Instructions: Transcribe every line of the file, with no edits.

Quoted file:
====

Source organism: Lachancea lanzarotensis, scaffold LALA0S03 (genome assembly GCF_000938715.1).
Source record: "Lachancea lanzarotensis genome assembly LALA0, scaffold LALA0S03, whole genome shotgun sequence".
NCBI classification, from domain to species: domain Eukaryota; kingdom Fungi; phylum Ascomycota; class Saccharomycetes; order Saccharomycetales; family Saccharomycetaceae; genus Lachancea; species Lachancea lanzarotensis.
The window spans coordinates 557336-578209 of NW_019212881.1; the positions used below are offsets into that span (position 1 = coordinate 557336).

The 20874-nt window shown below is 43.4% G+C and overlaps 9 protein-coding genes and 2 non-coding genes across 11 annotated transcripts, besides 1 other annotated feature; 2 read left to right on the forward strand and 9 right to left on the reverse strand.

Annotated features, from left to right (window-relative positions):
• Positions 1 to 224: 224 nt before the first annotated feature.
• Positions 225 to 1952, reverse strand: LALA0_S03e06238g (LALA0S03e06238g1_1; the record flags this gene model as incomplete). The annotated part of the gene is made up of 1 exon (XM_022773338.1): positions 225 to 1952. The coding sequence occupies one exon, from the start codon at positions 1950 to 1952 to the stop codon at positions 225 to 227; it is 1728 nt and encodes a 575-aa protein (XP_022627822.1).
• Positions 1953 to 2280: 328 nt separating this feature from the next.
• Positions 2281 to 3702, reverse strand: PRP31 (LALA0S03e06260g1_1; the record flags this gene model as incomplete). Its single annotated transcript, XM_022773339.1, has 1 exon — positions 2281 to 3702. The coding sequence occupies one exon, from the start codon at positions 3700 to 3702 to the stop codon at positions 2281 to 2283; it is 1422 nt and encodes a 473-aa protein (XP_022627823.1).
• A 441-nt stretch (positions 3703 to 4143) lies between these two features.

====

Source organism: Lachancea lanzarotensis, scaffold LALA0S03 (genome assembly GCF_000938715.1).
Source record: "Lachancea lanzarotensis genome assembly LALA0, scaffold LALA0S03, whole genome shotgun sequence".
NCBI classification, from domain to species: domain Eukaryota; kingdom Fungi; phylum Ascomycota; class Saccharomycetes; order Saccharomycetales; family Saccharomycetaceae; genus Lachancea; species Lachancea lanzarotensis.
The window spans coordinates 557336-578209 of NW_019212881.1; the positions used below are offsets into that span (position 1 = coordinate 557336).

The 20874-nt window shown below is 43.4% G+C and overlaps 9 protein-coding genes and 2 non-coding genes across 11 annotated transcripts, besides 1 other annotated feature; 2 read left to right on the forward strand and 9 right to left on the reverse strand.

Annotated features, from left to right (window-relative positions):
• Positions 1 to 224: 224 nt before the first annotated feature.
• Positions 225 to 1952, reverse strand: LALA0_S03e06238g (LALA0S03e06238g1_1; the record flags this gene model as incomplete). The annotated part of the gene is made up of 1 exon (XM_022773338.1): positions 225 to 1952. The coding sequence occupies one exon, from the start codon at positions 1950 to 1952 to the stop codon at positions 225 to 227; it is 1728 nt and encodes a 575-aa protein (XP_022627822.1).
• Positions 1953 to 2280: 328 nt separating this feature from the next.
• Positions 2281 to 3702, reverse strand: PRP31 (LALA0S03e06260g1_1; the record flags this gene model as incomplete). Its single annotated transcript, XM_022773339.1, has 1 exon — positions 2281 to 3702. The coding sequence occupies one exon, from the start codon at positions 3700 to 3702 to the stop codon at positions 2281 to 2283; it is 1422 nt and encodes a 473-aa protein (XP_022627823.1).
• A 441-nt stretch (positions 3703 to 4143) lies between these two features.